A. There are two types of evaluations. The first is nothing more than a sales opportunity for the trainer. It is usually offered for free and is worth no more than what's given. The second is an attempt to get an in-depth view of your lifestyle and training goals along with a clear understanding of your dogs temperament. This evaluation should lead to a written training plan and an accurate assessment of the quality of results you can expect from training.

Q. Why does your work stand out from others who do what you do?

A. I think we ask more of our client, ourselves and the dogs. We're not satisfied with results that aren't meaningful to our clients. Often, this means patiently coaching our clients through challenges and changes in point-of-view.

Q. What do you like most about your job?

A. The surprises, the challenges; and witnessing the deep connection that develops between a person and a dog. Sometimes it's just seeing the huge benefits that can come from small, easy changes a client makes. Also, I can't wait to meet the next student!

Q. What do you wish customers knew about you or your profession?

A. Companion dogs, as opposed to working dogs (competition, service, herding, etc.) have no object performance criteria. They don't "fail" in the same way a working dog might. As a result many companion dog trainers are not focused on reaching goals or predicting results for their clients. They tend to promise everything and let the chips fall where they may. There's no reason this should be. The trainer should help the owner frame their goals with a clear road map to success and reassessments of progress along the way. In addition, It should be understood that trainers are not licensed professionals; they do not have to adhere to minimal standards of achievement, ethics or performance and no continuing education is required. It is up to the client to be diligent in researching the trainers credentials and demanding professional service.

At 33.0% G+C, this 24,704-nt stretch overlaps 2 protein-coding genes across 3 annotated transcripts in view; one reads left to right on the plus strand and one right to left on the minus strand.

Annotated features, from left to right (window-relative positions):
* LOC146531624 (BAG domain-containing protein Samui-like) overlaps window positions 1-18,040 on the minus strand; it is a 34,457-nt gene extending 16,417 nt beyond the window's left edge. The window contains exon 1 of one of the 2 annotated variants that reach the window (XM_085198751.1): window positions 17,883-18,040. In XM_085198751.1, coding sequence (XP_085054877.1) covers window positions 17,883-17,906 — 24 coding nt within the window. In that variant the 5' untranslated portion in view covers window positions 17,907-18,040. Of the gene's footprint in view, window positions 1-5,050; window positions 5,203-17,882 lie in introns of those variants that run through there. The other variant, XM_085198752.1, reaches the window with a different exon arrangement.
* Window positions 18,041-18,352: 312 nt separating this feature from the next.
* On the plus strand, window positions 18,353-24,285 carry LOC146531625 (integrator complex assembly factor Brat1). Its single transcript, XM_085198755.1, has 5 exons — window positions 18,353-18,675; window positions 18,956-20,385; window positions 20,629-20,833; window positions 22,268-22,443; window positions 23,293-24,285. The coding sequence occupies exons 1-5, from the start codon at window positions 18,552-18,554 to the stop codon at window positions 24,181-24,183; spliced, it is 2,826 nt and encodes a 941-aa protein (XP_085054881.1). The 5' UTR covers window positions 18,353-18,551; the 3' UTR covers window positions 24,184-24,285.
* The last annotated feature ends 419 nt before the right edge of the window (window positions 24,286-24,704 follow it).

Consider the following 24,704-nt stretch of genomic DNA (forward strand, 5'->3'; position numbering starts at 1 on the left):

Q. If you were advising someone who wanted to get into your profession, what would you suggest?

A. There is more than one avenue to becoming an effective and successful trainer; but there are some essentials that must be achieved. First, a basic understanding of learning theory and a course or two on counseling. This can usually be accomplished at a community college or any four year school. Then, read everything you can find from reliable and disciplined sources on the ethology and training of the domestic dog. This excludes most of the popular literature. You can then choose to apprentice with one or several accomplished professional trainers or attend one of the state accredited vocational schools before apprenticing. The experience gained with an apprenticeship is necessary so that you aren't learning at your clients expense. Workshops can also provide some practical knowledge.